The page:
, Volume 32, Issue 1, pp 33–47 | Cite as

New platinum(II) and palladium(II) complexes with substituted terpyridine ligands: synthesis and characterization, cytotoxicity and reactivity towards biomolecules

  • Aleksandar SavićEmail author
  • Tiziano Marzo
  • Federica Scaletti
  • Lara Massai
  • Gianluca Bartoli
  • Richard Hoogenboom
  • Luigi Messori
  • Rik Van DeunEmail author
  • Kristof Van Hecke


A series of palladium(II) (13) and platinum(II) chloride complexes (4 and 5) with 2,2′:6′,2″-terpyridine (terpy) derivatives substituted at the 4′ position, was synthesized and fully characterized. Single crystal X-ray diffraction analysis of complexes 2, 3 and 5 showed tridentate coordination of the 4′-substituted terpyridine (terpy) ligands to the metal center. Moreover, in vitro cytotoxic activity of these complexes toward a panel of human cancer cell lines (lung cancer A549, colorectal cancer HCT116, ovarian cancer IGROV-1) and toward normal cell line HDF (dermal fibroblast) was determined by Trypan Blue exclusion assay. Overall, the tested compounds manifested a relevant cytotoxicity for the selected cancer cell lines with complex 4 also showing a modest cytotoxicity on the normal cell lines. To better understand the mode of action of these metal complexes, their reactivity with three model proteins, i.e. hen egg white lysozyme (HEWL), cytochrome c (cyt c) and ribonuclease A (RNase A) were comparatively investigated through ESI–MS analysis. The results highlighted a different behavior between the two series of complexes being platinum compounds more reactive toward RNase and cyt c than palladium compounds. Based on the obtained results, it is proposed that in presence of RNase A and cyt c, the platinum complexes undergo activation through release of labile ligands followed by binding to the protein. In contrast, palladium complexes revealed a far lower reactivity implying the likely occurrence of a different mechanism of action.


Platinum and palladium complexes Single crystal X-ray diffraction analysis Anticancer drugs Interactions with biomolecules 



A.S., R.V.D. and K.V.H. thank the Erasmus Mundus Basileus V project. T.M. thanks AIRC-FIRC (Fondazione Italiana per la Ricerca sul Cancro, 3-years Fellowship for Italy Project Code: 18044) and University of Pisa (PRA_2017_25) for financial support. CIRCMSB, Dr. Serena Pillozzi and Prof. Annarosa Arcangeli are also acknowledged. CISM (University of Florence) is acknowledge for recording ESI–MS spectra. K.V.H. and R.V.D. thank the Hercules Foundation (Project AUGE/11/029 “3D-SPACE: 3D Structural Platform Aiming for Chemical Excellence”) for funding. K.V.H. thanks the Research Foundation—Flanders (FWO) (Project for financial support.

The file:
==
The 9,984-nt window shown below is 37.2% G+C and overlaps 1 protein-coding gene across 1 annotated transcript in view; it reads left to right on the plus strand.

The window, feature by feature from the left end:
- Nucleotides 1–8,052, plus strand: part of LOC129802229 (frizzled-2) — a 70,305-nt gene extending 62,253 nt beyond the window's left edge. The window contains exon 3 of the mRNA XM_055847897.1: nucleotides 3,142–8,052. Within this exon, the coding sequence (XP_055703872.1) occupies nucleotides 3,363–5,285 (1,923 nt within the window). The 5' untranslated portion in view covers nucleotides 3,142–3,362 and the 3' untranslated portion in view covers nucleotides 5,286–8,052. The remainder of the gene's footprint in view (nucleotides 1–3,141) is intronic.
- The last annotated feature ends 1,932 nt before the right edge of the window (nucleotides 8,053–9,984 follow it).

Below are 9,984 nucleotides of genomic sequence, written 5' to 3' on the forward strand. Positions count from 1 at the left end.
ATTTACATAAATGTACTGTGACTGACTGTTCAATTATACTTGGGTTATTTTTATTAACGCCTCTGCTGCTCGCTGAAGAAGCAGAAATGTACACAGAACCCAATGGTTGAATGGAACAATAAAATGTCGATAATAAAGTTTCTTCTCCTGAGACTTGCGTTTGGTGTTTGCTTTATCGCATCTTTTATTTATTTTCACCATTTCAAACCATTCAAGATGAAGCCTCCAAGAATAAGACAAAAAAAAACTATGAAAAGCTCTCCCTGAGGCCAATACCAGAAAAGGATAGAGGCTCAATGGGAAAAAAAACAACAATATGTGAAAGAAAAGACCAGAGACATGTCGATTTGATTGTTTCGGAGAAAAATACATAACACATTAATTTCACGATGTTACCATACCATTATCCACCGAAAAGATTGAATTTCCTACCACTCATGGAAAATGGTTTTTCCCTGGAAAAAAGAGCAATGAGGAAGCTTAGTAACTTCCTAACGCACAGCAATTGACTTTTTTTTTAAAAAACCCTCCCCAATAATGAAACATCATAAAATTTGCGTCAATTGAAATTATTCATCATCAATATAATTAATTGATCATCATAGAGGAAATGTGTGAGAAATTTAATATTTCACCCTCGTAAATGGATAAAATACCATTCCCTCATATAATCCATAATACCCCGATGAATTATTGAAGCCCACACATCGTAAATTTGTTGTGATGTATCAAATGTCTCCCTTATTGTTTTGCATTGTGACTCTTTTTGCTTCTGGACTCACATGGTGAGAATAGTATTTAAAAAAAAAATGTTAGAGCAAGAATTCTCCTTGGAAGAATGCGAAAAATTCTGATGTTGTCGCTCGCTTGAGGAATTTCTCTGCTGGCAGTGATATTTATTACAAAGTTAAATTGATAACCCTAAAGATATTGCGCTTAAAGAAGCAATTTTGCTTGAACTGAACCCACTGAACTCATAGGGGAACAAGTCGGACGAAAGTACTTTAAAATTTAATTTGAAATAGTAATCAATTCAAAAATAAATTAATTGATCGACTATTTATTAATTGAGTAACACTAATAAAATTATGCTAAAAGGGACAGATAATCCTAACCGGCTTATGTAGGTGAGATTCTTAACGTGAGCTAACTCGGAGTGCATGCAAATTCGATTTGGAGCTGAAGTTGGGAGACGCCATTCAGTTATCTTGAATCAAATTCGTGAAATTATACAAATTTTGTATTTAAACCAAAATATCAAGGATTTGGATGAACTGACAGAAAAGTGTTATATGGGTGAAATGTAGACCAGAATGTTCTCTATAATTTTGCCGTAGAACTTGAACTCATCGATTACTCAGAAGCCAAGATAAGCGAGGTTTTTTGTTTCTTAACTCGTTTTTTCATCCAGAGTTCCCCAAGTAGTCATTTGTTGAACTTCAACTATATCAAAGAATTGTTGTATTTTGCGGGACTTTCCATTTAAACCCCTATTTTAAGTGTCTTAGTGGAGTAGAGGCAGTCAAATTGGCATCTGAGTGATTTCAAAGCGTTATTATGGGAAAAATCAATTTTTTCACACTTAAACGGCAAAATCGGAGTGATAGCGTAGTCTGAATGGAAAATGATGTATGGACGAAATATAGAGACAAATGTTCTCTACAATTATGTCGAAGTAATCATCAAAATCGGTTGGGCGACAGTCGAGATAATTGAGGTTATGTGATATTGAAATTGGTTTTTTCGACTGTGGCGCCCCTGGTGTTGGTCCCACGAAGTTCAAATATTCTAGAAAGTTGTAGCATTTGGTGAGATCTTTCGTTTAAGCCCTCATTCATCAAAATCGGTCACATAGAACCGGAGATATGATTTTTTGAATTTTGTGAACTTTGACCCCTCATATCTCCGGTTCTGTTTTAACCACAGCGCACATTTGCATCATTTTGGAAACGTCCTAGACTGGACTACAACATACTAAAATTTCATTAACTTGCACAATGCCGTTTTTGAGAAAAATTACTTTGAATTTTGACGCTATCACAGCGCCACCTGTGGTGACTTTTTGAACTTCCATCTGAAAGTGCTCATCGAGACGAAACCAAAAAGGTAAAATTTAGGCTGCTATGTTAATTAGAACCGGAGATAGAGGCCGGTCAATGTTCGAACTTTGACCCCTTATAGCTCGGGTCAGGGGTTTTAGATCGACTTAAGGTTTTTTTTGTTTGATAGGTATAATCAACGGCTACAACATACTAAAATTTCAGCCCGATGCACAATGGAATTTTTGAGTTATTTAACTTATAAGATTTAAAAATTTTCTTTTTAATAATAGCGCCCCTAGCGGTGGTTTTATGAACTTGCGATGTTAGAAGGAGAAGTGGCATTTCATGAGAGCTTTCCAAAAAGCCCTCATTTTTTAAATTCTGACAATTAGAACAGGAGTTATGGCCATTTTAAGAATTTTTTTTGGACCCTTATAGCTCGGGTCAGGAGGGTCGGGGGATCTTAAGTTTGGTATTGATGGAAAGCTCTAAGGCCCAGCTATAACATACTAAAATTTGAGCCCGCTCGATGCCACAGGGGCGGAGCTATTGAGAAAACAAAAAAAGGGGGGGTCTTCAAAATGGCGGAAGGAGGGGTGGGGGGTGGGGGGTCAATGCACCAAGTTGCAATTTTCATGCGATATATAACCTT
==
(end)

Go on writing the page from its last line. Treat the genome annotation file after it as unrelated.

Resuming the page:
Supplementary material

10534_2018_155_MOESM1_ESM.pdf (1010 kb)
Supplementary material 1 (PDF 1009 kb)


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Copyright information

© Springer Nature B.V. 2018

Authors and Affiliations

  • Aleksandar Savić
    • 1
    Email author
  • Tiziano Marzo
    • 2
    • 3
  • Federica Scaletti
    • 2
  • Lara Massai
    • 2
  • Gianluca Bartoli
    • 4
  • Richard Hoogenboom
    • 5
  • Luigi Messori
    • 2
  • Rik Van Deun
    • 6
    Email author
  • Kristof Van Hecke
    • 7
  1. 1.Faculty of ChemistryUniversity of BelgradeBelgradeSerbia
  2. 2.Department of ChemsitryUniversity of FlorenceSesto FiorentinoItaly
  3. 3.Department of Chemistry and Industrial ChemistryUniversity of PisaPisaItaly
  4. 4.Department of Experimental and Clinical MedicineUniversity of FlorenceFlorenceItaly
  5. 5.Department of Organic and Macromolecular Chemistry, Supramolecular Chemistry Group, Centre of Macromolecular Chemistry (CMaC)Ghent UniversityGhentBelgium
  6. 6.Department of Chemistry, L³–Luminescent Lanthanide LabGhent UniversityGhentBelgium
  7. 7.Department of Chemistry, XStructGhent UniversityGhentBelgium

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